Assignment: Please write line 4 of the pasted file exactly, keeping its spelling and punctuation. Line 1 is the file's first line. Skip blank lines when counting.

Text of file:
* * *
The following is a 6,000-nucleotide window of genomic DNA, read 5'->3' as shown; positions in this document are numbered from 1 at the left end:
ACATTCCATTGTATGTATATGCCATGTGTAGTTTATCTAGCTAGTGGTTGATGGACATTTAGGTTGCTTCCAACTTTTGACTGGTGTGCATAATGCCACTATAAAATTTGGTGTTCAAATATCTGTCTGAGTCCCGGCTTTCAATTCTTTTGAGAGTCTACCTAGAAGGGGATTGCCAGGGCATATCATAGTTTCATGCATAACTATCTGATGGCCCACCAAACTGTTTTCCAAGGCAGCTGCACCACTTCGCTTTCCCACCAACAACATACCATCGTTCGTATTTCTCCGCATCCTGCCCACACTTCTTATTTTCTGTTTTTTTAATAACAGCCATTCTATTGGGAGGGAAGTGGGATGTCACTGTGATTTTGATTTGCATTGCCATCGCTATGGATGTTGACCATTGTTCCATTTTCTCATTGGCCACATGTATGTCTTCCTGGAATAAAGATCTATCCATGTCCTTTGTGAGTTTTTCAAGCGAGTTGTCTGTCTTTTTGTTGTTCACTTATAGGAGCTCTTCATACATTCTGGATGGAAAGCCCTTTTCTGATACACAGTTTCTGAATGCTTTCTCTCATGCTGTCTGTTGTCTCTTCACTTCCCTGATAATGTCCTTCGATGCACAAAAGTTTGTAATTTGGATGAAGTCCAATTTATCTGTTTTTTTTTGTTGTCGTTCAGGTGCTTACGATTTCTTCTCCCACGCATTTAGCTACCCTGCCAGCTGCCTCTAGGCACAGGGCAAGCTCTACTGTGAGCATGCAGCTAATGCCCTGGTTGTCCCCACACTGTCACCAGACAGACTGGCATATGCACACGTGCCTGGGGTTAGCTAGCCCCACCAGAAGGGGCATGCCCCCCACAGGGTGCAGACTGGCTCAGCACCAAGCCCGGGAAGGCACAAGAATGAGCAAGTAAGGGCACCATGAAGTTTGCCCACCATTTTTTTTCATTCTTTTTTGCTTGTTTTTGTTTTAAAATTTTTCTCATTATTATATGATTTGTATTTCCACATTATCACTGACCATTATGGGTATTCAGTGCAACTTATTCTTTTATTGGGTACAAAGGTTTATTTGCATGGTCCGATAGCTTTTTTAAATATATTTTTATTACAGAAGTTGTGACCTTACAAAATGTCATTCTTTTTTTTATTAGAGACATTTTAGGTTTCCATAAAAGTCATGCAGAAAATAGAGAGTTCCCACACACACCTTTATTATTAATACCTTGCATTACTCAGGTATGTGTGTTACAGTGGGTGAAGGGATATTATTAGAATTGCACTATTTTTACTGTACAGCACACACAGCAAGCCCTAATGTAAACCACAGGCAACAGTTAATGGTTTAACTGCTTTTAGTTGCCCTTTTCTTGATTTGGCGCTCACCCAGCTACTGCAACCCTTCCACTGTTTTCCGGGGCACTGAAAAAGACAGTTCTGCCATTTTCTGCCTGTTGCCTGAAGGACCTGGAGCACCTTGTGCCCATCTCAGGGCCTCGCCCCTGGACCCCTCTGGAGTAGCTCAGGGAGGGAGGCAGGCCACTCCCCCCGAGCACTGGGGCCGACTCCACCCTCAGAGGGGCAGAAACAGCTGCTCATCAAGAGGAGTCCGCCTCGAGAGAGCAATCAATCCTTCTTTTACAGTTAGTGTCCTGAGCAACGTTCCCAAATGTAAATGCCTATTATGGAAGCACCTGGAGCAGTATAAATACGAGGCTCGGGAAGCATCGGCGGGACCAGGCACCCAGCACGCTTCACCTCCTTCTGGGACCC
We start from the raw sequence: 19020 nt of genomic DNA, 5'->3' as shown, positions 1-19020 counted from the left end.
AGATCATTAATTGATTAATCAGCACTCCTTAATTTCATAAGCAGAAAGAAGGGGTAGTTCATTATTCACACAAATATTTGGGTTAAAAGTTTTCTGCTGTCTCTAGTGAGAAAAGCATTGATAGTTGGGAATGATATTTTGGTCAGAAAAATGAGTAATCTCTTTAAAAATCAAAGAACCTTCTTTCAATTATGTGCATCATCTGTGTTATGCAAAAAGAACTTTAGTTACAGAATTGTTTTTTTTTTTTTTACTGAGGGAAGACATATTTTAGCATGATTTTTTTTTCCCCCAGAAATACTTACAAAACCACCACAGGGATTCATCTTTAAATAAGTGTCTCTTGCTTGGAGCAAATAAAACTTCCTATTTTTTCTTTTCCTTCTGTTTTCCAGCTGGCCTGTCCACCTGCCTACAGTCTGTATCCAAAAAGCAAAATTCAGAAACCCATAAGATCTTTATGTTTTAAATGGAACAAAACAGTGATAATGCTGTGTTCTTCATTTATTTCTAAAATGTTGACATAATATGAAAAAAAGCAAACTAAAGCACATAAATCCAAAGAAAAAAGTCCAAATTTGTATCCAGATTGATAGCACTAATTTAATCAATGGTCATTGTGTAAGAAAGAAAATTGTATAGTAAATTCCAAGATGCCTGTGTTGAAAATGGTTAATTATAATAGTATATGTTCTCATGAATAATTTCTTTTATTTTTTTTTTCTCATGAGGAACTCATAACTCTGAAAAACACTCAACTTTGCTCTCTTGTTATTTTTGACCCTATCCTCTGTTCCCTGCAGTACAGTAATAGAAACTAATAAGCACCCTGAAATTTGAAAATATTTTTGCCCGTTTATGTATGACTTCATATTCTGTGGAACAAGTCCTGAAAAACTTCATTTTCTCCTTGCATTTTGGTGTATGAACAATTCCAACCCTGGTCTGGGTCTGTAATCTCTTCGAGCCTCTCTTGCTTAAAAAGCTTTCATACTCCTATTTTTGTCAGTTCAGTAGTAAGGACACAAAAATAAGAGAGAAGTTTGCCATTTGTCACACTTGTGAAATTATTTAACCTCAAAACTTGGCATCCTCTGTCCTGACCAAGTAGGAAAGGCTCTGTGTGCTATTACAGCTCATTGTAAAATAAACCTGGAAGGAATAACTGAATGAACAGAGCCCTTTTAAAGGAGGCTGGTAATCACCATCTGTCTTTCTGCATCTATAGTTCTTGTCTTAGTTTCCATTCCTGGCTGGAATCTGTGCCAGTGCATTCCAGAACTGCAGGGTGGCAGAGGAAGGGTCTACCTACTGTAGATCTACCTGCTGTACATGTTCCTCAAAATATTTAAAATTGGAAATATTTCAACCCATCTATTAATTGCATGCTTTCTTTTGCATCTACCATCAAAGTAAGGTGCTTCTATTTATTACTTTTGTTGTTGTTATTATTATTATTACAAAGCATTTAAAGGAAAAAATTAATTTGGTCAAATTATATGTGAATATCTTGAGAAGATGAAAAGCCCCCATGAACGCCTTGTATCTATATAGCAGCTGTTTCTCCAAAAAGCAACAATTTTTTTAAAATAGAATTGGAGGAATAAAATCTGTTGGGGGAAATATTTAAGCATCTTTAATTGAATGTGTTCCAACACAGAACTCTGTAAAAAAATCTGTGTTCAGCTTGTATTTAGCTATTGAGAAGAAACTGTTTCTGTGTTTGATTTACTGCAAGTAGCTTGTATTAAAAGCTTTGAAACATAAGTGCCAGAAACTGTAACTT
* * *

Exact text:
AGATCATTAATTGATTAATCAGCACTCCTTAATTTCATAAGCAGAAAGAAGGGGTAGTTCATTATTCACACAAATATTTGGGTTAAAAGTTTTCTGCTGTCTCTAGTGAGAAAAGCATTGATAGTTGGGAATGATATTTTGGTCAGAAAAATGAGTAATCTCTTTAAAAATCAAAGAACCTTCTTTCAATTATGTGCATCATCTGTGTTATGCAAAAAGAACTTTAGTTACAGAATTGTTTTTTTTTTTTTTACTGAGGGAAGACATATTTTAGCATGATTTTTTTTTCCCCCAGAAATACTTACAAAACCACCACAGGGATTCATCTTTAAATAAGTGTCTCTTGCTTGGAGCAAATAAAACTTCCTATTTTTTCTTTTCCTTCTGTTTTCCAGCTGGCCTGTCCACCTGCCTACAGTCTGTATCCAAAAAGCAAAATTCAGAAACCCATAAGATCTTTATGTTTTAAATGGAACAAAACAGTGATAATGCTGTGTTCTTCATTTATTTCTAAAATGTTGACATAATATGAAAAAAAGCAAACTAAAGCACATAAATCCAAAGAAAAAAGTCCAAATTTGTATCCAGATTGATAGCACTAATTTAATCAATGGTCATTGTGTAAGAAAGAAAATTGTATAGTAAATTCCAAGATGCCTGTGTTGAAAATGGTTAATTATAATAGTATATGTTCTCATGAATAATTTCTTTTATTTTTTTTTTCTCATGAGGAACTCATAACTCTGAAAAACACTCAACTTTGCTCTCTTGTTATTTTTGACCCTATCCTCTGTTCCCTGCAGTACAGTAATAGAAACTAATAAGCACCCTGAAATTTGAAAATATTTTTGCCCGTTTATGTATGACTTCATATTCTGTGGAACAAGTCCTGAAAAACTTCATTTTCTCCTTGCATTTTGGTGTATGAACAATTCCAACCCTGGTCTGGGTCTGTAATCTCTTCGAGCCTCTCTTGCTTAAAAAGCTTTCATACTCCTATTTTTGTCAGTTCAGTAGTAAGGACACAAAAATAAGAGAGAAGTTTGCCATTTGTCACACTTGTGAAATTATTTAACCTCAAAACTTGGCATCCTCTGTCCTGACCAAGTAGGAAAGGCTCTGTGTGCTATTACAGCTCATTGTAAAATAAACCTGGAAGGAATAACTGAATGAACAGAGCCCTTTTAAAGGAGGCTGGTAATCACCATCTGTCTTTCTGCATCTATAGTTCTTGTCTTAGTTTCCATTCCTGGCTGGAATCTGTGCCAGTGCATTCCAGAACTGCAGGGTGGCAGAGGAAGGGTCTACCTACTGTAGATCTACCTGCTGTACATGTTCCTCAAAATATTTAAAATTGGAAATATTTCAACCCATCTATTAATTGCATGCTTTCTTTTGCATCTACCATCAAAGTAAGGTGCTTCTATTTATTACTTTTGTTGTTGTTATTATTATTATTACAAAGCATTTAAAGGAAAAAATTAATTTGGTCAAATTATATGTGAATATCTTGAGAAGATGAAAAGCCCCCATGAACGCCTTGTATCTATATAGCAGCTGTTTCTCCAAAAAGCAACAATTTTTTTAAAATAGAATTGGAGGAATAAAATCTGTTGGGGGAAATATTTAAGCATCTTTAATTGAATGTGTTCCAACACAGAACTCTGTAAAAAAATCTGTGTTCAGCTTGTATTTAGCTATTGAGAAGAAACTGTTTCTGTGTTTGATTTACTGCAAGTAGCTTGTATTAAAAGCTTTGAAACATAAGTGCCAGAAACTGTAACTT